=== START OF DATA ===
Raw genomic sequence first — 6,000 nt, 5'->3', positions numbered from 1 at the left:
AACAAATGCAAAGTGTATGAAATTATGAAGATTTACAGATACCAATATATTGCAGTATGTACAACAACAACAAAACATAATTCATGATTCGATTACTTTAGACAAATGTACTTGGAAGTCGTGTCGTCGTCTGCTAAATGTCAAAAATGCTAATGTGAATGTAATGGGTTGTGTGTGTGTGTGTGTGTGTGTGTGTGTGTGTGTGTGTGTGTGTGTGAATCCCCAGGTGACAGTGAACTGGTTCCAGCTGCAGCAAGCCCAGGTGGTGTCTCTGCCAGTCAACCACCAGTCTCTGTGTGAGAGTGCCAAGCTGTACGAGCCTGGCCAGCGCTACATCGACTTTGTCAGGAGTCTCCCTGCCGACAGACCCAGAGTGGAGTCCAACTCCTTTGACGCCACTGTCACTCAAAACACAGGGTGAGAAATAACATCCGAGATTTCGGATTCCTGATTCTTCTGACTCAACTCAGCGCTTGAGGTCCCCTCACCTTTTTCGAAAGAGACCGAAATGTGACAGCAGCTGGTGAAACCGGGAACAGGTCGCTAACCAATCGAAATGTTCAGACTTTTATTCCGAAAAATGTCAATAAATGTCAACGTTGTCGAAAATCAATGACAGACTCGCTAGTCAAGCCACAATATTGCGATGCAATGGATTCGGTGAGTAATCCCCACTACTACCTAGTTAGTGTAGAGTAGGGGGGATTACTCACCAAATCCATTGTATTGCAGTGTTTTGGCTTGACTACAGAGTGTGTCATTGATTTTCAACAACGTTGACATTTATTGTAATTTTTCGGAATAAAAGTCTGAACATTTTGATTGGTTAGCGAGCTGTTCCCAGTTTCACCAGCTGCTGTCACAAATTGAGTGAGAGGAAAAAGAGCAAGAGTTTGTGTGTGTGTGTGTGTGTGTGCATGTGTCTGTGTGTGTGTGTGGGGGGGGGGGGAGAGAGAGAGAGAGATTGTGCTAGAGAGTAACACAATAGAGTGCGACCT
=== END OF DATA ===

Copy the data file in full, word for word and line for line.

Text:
Raw genomic sequence first — 6,000 nt, 5'->3', positions numbered from 1 at the left:
AACAAATGCAAAGTGTATGAAATTATGAAGATTTACAGATACCAATATATTGCAGTATGTACAACAACAACAAAACATAATTCATGATTCGATTACTTTAGACAAATGTACTTGGAAGTCGTGTCGTCGTCTGCTAAATGTCAAAAATGCTAATGTGAATGTAATGGGTTGTGTGTGTGTGTGTGTGTGTGTGTGTGTGTGTGTGTGTGTGTGTGTGAATCCCCAGGTGACAGTGAACTGGTTCCAGCTGCAGCAAGCCCAGGTGGTGTCTCTGCCAGTCAACCACCAGTCTCTGTGTGAGAGTGCCAAGCTGTACGAGCCTGGCCAGCGCTACATCGACTTTGTCAGGAGTCTCCCTGCCGACAGACCCAGAGTGGAGTCCAACTCCTTTGACGCCACTGTCACTCAAAACACAGGGTGAGAAATAACATCCGAGATTTCGGATTCCTGATTCTTCTGACTCAACTCAGCGCTTGAGGTCCCCTCACCTTTTTCGAAAGAGACCGAAATGTGACAGCAGCTGGTGAAACCGGGAACAGGTCGCTAACCAATCGAAATGTTCAGACTTTTATTCCGAAAAATGTCAATAAATGTCAACGTTGTCGAAAATCAATGACAGACTCGCTAGTCAAGCCACAATATTGCGATGCAATGGATTCGGTGAGTAATCCCCACTACTACCTAGTTAGTGTAGAGTAGGGGGGATTACTCACCAAATCCATTGTATTGCAGTGTTTTGGCTTGACTACAGAGTGTGTCATTGATTTTCAACAACGTTGACATTTATTGTAATTTTTCGGAATAAAAGTCTGAACATTTTGATTGGTTAGCGAGCTGTTCCCAGTTTCACCAGCTGCTGTCACAAATTGAGTGAGAGGAAAAAGAGCAAGAGTTTGTGTGTGTGTGTGTGTGTGTGCATGTGTCTGTGTGTGTGTGTGGGGGGGGGGGGAGAGAGAGAGAGAGATTGTGCTAGAGAGTAACACAATAGAGTGCGACCT